Page Banner

United States Department of Agriculture

Agricultural Research Service

Title: Single Cotton Fiber Properties

Authors
item Foulk, Jonn
item McAlister Iii, David
item Luke, Dan - COOPER POWER
item Meredith, William

Submitted to: National Cotton Council Beltwide Cotton Conference
Publication Type: Abstract Only
Publication Acceptance Date: November 24, 2005
Publication Date: June 8, 2006
Citation: Foulk, J.A., Mcalister Iii, D.D., Luke, D., Meredith Jr, W.R. 2006. Single cotton fiber properties. National Cotton Council Beltwide Cotton Conference. p. 1976.

Interpretive Summary: The overall aim of this article was to summarize the single fiber properties of samples consisting of cottons containing two genetically different parents and their progengy. The USDA Cotton Quality Research Station often collaborates with breeders to develop new varieties to unravel processing problems. Improved fiber quality is needed to make USDA cotton more competitive in the world market and improve U. S. textile mill efficiency.

Technical Abstract: The Favimat, a single fiber testing machine, it used to measure fibers from samples consisting of cottons containing two different parents FM832 AND MD51neOK) and their progeny. In order to get a representation of certain fibers within these samples, the cotton is further divided into the 17 and 19 Suter-Web array length groups.These fibers range in length from 1.00 to 1.125 in (length group 17) and 1.125 to 1.25 (length group 19). The Favimat measures the amount of force required to break up to 210 cN with a resolution of 1 x 10-4, while the fineness of these same fibers can be measured from 0.5 to 200 dtex. In a manner similar to the Mantis, tensile strength is determined using a constant rate of extension. A gauge length of 10 mm and cross-head speed of 20 mm/min under a pre-tension of 0.20 cN/tex were used in testing. Following single cotton fiber image capturing, fiber fineness is determined by the vibroscope method. The results suggest that the Favimat is satisfactory for measuring current and future cotton properties.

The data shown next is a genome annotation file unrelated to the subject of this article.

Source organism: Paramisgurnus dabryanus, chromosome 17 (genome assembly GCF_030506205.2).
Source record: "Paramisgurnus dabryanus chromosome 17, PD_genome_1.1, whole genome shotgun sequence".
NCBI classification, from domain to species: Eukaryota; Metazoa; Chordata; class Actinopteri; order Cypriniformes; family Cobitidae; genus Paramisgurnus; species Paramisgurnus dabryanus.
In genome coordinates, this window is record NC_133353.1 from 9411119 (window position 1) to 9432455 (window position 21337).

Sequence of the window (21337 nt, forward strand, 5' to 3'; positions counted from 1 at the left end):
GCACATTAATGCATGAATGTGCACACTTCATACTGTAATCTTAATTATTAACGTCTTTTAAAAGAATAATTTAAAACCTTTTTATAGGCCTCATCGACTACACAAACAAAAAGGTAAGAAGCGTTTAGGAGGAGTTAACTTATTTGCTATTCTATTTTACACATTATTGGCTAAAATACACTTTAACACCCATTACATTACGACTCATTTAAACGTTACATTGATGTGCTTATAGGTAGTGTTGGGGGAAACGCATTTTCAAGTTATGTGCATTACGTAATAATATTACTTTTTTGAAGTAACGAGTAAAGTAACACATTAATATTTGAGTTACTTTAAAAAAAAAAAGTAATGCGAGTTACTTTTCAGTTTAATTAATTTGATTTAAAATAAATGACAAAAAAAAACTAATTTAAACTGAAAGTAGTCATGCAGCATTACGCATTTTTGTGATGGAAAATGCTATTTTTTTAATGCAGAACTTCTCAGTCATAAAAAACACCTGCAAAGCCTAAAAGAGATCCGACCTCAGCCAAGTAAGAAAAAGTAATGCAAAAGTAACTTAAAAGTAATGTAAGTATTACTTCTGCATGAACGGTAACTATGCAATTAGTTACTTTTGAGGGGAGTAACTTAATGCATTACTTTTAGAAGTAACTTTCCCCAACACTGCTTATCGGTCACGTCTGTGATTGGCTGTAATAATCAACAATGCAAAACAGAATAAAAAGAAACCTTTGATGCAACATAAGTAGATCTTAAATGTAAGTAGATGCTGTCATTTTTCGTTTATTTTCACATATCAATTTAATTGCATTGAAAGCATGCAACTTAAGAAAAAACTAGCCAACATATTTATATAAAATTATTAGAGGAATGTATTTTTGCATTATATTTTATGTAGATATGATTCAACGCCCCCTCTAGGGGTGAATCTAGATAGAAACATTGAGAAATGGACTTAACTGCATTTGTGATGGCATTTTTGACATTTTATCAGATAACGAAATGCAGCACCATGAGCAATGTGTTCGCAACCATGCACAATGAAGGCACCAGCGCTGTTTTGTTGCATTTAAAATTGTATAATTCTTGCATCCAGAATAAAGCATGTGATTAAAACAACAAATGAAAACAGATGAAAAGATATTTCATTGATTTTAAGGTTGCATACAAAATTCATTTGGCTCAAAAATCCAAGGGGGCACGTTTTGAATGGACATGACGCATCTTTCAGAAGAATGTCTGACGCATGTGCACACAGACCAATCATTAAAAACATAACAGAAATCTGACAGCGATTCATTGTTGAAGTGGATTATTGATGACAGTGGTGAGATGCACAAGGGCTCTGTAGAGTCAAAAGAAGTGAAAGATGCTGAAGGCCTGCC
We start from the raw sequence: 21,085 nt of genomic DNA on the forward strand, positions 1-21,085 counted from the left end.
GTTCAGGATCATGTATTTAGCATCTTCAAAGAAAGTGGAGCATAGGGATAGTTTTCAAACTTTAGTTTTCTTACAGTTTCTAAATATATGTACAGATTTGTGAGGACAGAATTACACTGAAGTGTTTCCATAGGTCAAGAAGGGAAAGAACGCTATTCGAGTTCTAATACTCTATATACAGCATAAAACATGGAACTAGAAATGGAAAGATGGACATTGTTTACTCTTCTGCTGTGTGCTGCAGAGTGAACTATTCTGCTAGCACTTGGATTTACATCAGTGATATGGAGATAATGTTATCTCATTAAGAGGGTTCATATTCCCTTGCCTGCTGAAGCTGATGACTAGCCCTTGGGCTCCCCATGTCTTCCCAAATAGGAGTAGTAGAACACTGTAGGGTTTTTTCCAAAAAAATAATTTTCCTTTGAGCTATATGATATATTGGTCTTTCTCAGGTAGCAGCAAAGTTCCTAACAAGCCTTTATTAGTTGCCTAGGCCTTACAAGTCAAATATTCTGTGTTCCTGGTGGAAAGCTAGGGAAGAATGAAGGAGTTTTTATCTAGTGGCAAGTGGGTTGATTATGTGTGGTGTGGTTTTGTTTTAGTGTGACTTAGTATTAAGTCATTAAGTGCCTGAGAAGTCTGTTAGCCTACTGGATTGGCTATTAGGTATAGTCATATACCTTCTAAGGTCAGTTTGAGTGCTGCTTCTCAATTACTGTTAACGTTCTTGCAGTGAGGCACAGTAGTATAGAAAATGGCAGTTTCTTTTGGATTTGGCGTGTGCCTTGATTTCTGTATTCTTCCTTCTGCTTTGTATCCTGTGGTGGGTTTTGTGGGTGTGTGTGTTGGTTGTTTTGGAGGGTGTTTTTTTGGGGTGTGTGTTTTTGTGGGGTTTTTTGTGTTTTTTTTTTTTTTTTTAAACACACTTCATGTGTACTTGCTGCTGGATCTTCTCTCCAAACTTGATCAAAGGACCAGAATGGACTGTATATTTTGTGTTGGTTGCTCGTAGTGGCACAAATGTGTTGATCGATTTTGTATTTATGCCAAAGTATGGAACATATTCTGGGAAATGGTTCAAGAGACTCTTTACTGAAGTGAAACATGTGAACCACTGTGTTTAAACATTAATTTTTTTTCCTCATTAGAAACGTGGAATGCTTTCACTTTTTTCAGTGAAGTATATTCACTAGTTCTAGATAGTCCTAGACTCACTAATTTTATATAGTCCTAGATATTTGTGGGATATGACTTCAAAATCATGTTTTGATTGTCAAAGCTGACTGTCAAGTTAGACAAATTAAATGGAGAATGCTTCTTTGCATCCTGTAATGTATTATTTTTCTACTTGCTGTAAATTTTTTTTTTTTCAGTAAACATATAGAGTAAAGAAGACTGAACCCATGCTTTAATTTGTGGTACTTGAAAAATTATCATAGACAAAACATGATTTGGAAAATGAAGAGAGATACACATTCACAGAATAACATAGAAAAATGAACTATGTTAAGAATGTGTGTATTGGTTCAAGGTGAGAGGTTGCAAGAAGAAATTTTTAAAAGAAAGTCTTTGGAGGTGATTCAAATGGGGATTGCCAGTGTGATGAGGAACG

Last Modified: 7/31/2014
Footer Content Back to Top of Page